In my first play session this went really smoothly. There are so many “easy” places to explore that you will spend many hours just stacking up clues and chasing down leads and generally blowing through locks and doors without thinking much about it. At first it seems like there are a dizzying amount of loose story threads, but as you work these start to connect to each other and dwindle down to a single common goal.

The problem with having an “inventory” made up of intangible clues became apparent during my second play session, that gross one in the middle where I batted the game around for seven hours without getting anywhere. See, physically reaching and reading a clue is one way to get through a door in Outer Wilds, but another way is to reach the door first and then experiment with ways to open it. Sometimes the door yeilds and you have an amazing moment of discovery. Sometimes the door remains steadfast and you decide to revisit it later, when you’re really stuck in all directions. I had unlocked many doors without finding their keys, but those keys were still out there, often hidden behind other doors I hadn’t unlocked yet.

When you’re stuck in Outer Wilds, it often can help to continue experimenting with whatever you’re stuck with. But it’s just as likely that you won’t grok the solution without finding the key. There’s no strong correlation between where you find a key and where you find the door it unlocks, either; the nature of the game involves clues being left in every corner of All Over The Lovin’ Place. And when you do get stuck, and push against all the locked doors you have left, it becomes increasingly likely that the key you find inside unlocks a door you’e already opened.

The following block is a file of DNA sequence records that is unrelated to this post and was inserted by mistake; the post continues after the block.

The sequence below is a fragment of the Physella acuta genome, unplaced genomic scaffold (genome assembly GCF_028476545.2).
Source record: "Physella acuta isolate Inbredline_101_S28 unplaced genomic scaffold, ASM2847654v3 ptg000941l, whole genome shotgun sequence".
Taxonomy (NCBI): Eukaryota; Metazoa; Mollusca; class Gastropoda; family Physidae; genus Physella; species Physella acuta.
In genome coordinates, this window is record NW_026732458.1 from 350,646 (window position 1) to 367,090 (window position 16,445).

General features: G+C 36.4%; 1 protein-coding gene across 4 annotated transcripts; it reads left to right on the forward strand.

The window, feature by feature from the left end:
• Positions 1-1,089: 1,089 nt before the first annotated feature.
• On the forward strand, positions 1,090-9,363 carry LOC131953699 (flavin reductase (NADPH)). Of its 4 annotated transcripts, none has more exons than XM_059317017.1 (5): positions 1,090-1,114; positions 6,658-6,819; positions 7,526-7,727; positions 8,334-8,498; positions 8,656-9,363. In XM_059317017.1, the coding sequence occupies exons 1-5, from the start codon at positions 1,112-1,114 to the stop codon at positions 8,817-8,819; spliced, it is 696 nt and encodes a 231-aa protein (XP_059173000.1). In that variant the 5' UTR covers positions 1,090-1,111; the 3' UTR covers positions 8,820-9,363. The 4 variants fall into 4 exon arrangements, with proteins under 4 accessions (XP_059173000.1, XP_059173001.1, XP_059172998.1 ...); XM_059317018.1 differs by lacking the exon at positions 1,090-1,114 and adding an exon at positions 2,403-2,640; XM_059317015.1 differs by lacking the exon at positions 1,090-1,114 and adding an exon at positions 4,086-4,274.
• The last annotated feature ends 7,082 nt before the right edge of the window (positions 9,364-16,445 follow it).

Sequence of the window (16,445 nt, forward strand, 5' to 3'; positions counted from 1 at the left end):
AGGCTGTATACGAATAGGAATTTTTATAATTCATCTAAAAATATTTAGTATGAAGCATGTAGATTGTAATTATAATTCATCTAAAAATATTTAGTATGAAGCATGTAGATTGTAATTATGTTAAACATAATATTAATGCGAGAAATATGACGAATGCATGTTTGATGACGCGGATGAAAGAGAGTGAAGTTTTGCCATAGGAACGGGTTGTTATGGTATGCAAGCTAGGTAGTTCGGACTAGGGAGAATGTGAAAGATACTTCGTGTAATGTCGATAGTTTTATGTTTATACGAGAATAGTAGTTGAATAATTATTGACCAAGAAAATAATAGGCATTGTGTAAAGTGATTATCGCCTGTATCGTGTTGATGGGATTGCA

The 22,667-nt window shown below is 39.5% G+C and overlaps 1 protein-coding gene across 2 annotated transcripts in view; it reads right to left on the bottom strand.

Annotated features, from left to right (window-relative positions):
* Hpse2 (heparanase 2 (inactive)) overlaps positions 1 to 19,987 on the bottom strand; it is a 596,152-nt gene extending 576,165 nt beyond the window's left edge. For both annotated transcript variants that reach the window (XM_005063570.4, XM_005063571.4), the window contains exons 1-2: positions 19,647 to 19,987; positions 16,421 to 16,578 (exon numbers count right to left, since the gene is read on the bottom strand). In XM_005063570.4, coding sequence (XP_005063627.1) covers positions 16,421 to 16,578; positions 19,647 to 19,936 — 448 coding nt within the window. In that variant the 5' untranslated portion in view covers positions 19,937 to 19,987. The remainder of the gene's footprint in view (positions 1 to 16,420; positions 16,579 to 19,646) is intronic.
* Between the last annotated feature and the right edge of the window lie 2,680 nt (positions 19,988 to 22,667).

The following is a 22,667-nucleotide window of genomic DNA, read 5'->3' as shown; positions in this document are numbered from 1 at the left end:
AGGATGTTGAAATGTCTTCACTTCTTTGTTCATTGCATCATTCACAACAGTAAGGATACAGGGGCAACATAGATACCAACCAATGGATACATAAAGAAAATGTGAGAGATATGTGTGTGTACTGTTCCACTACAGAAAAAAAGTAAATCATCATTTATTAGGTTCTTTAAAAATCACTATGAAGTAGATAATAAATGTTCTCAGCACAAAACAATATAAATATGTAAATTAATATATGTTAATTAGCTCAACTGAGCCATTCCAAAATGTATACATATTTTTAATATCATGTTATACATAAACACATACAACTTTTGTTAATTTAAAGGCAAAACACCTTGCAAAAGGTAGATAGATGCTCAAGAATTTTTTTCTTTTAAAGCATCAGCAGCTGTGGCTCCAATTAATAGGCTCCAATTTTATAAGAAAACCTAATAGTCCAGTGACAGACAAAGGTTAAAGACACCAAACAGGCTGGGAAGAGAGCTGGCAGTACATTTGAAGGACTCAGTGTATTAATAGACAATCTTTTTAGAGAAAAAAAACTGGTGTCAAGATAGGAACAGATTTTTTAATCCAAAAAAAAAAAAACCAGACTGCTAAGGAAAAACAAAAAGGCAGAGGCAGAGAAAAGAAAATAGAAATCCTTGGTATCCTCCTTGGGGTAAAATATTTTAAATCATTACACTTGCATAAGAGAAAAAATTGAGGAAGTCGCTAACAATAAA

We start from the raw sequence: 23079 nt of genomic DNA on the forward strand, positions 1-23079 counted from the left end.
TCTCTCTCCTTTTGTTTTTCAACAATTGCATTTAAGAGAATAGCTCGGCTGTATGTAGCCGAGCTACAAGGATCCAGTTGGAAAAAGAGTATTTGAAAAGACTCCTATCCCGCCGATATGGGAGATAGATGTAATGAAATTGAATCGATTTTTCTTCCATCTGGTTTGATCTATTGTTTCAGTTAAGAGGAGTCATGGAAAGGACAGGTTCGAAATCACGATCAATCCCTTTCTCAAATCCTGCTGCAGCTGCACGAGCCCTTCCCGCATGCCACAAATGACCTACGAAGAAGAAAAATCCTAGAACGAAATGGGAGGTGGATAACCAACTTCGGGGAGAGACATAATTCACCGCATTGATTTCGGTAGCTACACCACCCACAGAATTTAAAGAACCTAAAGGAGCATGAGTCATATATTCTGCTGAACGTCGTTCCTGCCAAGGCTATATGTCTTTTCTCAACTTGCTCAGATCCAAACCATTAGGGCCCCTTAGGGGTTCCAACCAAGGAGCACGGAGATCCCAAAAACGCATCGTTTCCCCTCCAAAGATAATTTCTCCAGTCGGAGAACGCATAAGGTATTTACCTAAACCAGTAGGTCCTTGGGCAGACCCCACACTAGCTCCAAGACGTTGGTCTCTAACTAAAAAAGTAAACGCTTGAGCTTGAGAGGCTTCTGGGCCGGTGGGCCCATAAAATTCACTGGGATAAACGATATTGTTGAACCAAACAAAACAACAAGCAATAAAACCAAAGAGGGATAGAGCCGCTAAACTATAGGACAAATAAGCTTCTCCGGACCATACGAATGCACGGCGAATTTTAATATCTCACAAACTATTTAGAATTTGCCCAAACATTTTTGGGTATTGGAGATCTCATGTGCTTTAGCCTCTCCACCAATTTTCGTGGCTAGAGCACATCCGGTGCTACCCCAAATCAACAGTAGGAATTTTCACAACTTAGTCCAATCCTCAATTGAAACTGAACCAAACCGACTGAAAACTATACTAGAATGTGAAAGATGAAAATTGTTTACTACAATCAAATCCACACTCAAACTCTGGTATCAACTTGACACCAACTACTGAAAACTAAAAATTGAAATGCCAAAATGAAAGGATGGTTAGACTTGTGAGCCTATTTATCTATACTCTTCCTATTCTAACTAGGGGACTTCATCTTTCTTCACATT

Outer Wilds: getting unstuck is ESSENTIALLY UP TO CHANCE and making progress is NOT GUARANTEED.

This happened to me with the anglerfish.

I visited Anglertown before I had seen any of the clues that related to how to get through it. Of course, on my first visit, I got eaten. But I had work to do there, so I flew directly back, and this time I decided to look for clues on the anglerfish themselves. They have big glowy dingle-dangles, and enormous fanged maws, and cold dead eyes. You can actually get a pretty good look at them, since they’re larger than your ship and don’t aggro right away, even when you’re close. Since proximity didn’t trigger getting eaten, and it appeared that they were blind as well, the only other thing that made sense was sound. The only sound you can really make in this game is by blasting your thrusters. I tested this out by pointing my ship directly at an angler’s face while far away, firing slightly, then drifting toward it. The thing didn’t aggro until I’d literally bumped into its butt, and it immediately spun around and ate me, but this time I had a solid idea: if you knew where you were going you could just drift toward your destination without alarming any nearby fish. This got me to where I needed to be, but it felt like a kind of kludge-y solution. It felt like the kind of gameplay you might cobble together when you don’t know the real solution. There was one location in Anglertown I hadn’t reached yet, and it didn’t seem possible to reach it without using my thrusters near a fish, so I reasoned that I had stumbled upon about half of the solution and that I’d come back later once I learned the rest.